I just get a little disturbed (and worried) when people talk to noobs about this great all-around, do everything little bike like it's some kind of child's toy that will bore a noob in a week or so. After a few hundred miles or so, it won't scare you any more. Is that what it's all about? People get bored with a bike, or think they've outgrown it, if it doesn't scare them any more? I promise you, just like with ever faster computers, if you spend enough time on a 'Busa, eventually you find yourself thinking "why am I siitting here, waiting for a second for the revs to come up? This thing should be quicker."

Of course, that's all when things are going well. When things get ugly, ( and it may not happen during the first thousand miles, or even the second, but believe me, if you put in enough miles, eventually things will get ugly on you) that's when you want to be on the more forgiving bike, that you can actually handle. Just because you've survived on it when everything was going right, doesn't mean you can genuinely "handle" it.



Sorry, I'll take my pill now, and be quiet.

Congrats again, on the new bike, newbikerchic!

AnthonyC
09-06-2005, 04:30 PM
Very good points and ones that I generally agree with, but we are referring to the SV here, not a gsxr1000 or a cbr600f4i. Once again, I phrase this in respect to bigger folks..... I've TRIED to get the sv's front wheel off the ground, and I cant do it. And though I realize you "shouldn't" be rough with the throttle, as a bigger guy sometimes I had to to get my GS going where I wanted it to.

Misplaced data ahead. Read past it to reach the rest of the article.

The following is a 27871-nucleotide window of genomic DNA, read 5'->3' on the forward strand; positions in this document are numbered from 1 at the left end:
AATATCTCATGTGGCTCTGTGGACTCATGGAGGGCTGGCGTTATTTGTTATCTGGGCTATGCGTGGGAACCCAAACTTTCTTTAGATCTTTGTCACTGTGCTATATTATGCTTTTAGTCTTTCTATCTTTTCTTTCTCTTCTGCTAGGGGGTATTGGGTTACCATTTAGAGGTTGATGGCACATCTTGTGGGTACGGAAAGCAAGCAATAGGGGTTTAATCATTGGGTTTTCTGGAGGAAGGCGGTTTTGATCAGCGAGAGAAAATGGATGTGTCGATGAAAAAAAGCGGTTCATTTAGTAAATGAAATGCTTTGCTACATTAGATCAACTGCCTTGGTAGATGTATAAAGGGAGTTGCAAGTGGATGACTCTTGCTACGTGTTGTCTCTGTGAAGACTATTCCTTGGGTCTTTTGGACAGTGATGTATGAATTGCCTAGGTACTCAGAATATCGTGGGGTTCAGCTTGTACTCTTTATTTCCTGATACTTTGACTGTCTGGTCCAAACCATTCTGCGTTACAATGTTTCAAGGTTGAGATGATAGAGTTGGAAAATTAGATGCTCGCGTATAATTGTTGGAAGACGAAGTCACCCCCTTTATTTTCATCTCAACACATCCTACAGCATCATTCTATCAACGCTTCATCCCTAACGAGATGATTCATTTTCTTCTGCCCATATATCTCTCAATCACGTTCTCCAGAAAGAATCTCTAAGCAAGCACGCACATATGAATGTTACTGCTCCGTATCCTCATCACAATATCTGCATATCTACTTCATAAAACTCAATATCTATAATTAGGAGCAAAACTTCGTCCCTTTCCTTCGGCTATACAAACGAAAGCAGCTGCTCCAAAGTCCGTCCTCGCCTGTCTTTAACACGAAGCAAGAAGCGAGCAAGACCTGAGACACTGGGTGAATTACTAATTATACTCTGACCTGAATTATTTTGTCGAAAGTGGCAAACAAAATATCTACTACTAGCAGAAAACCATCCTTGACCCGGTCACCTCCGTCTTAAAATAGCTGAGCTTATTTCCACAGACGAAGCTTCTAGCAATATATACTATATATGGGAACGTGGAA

I think that I'm probably :horse:

but, I suppose the thing to remember is that not all riders start at the same level. Some have a higher level of dexterity which allows them to take to riding more naturally. I know a number of people who have started on SVs and have done beautifully. And when a friend came to me asking for my opinion, I included the SV in my list of suggestions.

Anyway, Ant you do have very good points and have proven your expertise here time and time again.... when it comes down to it, people should listen to you, not me :) Just offering a different opinion

Understood (I'm 6'1" 250), I occasionally have to flog the Vulcan and previously the BMW especially in the mountains but for the most part I try to be as smooth as possible on the throttle. I don't think the SV is necessarily a bad first bike like a supersport would be. I just think that there are bikes that will likely be more forgiving to a new rider. As someone that has gone the wrong route in the past I'm perhaps a little more conservative than most when it comes to suggesting bikes since starting on the wrong one almost kept me from pursuing riding again.

I think people are going to decide what is going to work best for them. Having more opinions is always valid and something like the SV may be just what they were looking for. I'd much rather see someone contemplate the SV or the Ninja 500 than some of the alternatives.


I just get a little disturbed (and worried) when people talk to noobs about this great all-around, do everything little bike like it's some kind of child's toy that will bore a noob in a week or so.

I agree completely. Of all three bikes I've owned the BMW was the most fun to ride and had similar specs to the Ninja 500. It had plenty of useful power, was light/nimble, cornered well, had good visibility and got stellar gas mileage. It wasn't going to win a lot of drag races with other bikes but it was faster than the majority of cars on the road.